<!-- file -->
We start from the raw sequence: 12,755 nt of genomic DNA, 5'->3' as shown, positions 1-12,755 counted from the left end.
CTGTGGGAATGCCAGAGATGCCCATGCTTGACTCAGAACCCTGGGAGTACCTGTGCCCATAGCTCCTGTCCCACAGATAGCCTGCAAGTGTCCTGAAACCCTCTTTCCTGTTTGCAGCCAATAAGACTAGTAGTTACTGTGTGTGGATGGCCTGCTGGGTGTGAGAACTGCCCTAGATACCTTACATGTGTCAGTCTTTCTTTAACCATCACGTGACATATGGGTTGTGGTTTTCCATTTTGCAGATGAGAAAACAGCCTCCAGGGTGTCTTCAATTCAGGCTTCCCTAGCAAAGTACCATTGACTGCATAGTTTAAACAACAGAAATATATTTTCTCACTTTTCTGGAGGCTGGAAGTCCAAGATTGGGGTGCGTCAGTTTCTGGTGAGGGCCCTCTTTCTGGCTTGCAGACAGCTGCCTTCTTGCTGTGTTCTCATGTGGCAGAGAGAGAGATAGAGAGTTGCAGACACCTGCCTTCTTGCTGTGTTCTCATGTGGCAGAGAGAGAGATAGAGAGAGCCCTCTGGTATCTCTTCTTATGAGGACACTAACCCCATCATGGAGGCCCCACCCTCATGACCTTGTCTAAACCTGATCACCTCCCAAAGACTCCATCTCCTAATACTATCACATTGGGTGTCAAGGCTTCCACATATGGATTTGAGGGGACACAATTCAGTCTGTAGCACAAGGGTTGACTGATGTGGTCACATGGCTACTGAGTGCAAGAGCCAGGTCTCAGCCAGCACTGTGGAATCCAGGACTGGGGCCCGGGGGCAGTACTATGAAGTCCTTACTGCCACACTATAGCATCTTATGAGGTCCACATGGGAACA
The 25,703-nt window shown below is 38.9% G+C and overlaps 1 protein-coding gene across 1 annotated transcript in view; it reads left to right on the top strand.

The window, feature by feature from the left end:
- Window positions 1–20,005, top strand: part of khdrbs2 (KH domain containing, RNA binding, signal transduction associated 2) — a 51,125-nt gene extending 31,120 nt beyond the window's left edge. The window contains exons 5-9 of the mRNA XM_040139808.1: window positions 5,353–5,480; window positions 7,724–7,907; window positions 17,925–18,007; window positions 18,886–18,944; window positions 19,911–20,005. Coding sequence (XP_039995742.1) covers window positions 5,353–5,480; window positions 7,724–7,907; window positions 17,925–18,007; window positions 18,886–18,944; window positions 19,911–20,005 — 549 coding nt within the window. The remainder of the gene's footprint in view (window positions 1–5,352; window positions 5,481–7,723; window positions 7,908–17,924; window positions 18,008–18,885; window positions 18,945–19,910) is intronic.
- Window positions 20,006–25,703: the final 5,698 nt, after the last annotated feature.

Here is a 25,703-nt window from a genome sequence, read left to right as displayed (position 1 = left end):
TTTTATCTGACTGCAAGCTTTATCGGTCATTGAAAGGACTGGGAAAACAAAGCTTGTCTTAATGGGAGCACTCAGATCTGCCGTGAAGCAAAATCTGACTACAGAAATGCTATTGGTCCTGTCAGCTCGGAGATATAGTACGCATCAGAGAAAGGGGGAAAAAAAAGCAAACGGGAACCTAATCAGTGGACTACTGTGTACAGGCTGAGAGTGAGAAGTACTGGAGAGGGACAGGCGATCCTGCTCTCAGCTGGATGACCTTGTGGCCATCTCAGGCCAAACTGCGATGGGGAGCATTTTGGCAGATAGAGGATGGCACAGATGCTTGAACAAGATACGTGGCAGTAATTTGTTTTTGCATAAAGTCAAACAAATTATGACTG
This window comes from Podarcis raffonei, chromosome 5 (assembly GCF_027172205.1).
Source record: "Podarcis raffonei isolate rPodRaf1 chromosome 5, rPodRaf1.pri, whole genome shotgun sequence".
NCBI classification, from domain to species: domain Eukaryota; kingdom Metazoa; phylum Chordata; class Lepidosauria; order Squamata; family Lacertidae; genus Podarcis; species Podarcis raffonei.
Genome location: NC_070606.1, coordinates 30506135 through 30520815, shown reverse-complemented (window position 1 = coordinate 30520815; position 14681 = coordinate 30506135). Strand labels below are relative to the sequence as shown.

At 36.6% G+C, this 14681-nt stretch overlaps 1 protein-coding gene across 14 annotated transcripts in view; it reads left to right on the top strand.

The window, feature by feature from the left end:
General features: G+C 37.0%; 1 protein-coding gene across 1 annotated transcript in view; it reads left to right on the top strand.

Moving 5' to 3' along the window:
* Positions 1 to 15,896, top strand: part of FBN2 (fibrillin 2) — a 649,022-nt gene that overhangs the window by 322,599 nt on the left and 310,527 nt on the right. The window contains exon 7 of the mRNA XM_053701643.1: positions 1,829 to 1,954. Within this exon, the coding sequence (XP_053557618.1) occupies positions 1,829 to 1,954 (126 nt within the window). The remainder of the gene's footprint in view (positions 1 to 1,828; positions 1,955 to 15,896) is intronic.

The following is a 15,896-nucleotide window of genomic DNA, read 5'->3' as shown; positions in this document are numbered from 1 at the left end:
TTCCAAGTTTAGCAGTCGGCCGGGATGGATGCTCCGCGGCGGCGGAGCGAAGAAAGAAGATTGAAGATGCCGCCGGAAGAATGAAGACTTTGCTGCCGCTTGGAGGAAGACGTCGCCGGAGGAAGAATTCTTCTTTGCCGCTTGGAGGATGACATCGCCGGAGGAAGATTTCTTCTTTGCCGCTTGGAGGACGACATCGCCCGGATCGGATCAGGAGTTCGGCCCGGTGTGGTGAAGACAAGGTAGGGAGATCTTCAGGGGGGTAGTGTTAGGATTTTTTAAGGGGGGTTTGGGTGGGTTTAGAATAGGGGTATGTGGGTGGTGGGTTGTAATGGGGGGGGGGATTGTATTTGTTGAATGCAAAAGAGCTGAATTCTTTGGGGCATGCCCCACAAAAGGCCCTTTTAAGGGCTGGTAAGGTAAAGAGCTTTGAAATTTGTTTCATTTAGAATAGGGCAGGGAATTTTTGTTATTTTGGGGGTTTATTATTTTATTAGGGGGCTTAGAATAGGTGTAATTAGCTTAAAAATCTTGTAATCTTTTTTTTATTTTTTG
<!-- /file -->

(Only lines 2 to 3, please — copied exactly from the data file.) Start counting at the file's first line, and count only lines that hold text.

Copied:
CTGTGGGAATGCCAGAGATGCCCATGCTTGACTCAGAACCCTGGGAGTACCTGTGCCCATAGCTCCTGTCCCACAGATAGCCTGCAAGTGTCCTGAAACCCTCTTTCCTGTTTGCAGCCAATAAGACTAGTAGTTACTGTGTGTGGATGGCCTGCTGGGTGTGAGAACTGCCCTAGATACCTTACATGTGTCAGTCTTTCTTTAACCATCACGTGACATATGGGTTGTGGTTTTCCATTTTGCAGATGAGAAAACAGCCTCCAGGGTGTCTTCAATTCAGGCTTCCCTAGCAAAGTACCATTGACTGCATAGTTTAAACAACAGAAATATATTTTCTCACTTTTCTGGAGGCTGGAAGTCCAAGATTGGGGTGCGTCAGTTTCTGGTGAGGGCCCTCTTTCTGGCTTGCAGACAGCTGCCTTCTTGCTGTGTTCTCATGTGGCAGAGAGAGAGATAGAGAGTTGCAGACACCTGCCTTCTTGCTGTGTTCTCATGTGGCAGAGAGAGAGATAGAGAGAGCCCTCTGGTATCTCTTCTTATGAGGACACTAACCCCATCATGGAGGCCCCACCCTCATGACCTTGTCTAAACCTGATCACCTCCCAAAGACTCCATCTCCTAATACTATCACATTGGGTGTCAAGGCTTCCACATATGGATTTGAGGGGACACAATTCAGTCTGTAGCACAAGGGTTGACTGATGTGGTCACATGGCTACTGAGTGCAAGAGCCAGGTCTCAGCCAGCACTGTGGAATCCAGGACTGGGGCCCGGGGGCAGTACTATGAAGTCCTTACTGCCACACTATAGCATCTTATGAGGTCCACATGGGAACA
The 25,703-nt window shown below is 38.9% G+C and overlaps 1 protein-coding gene across 1 annotated transcript in view; it reads left to right on the top strand.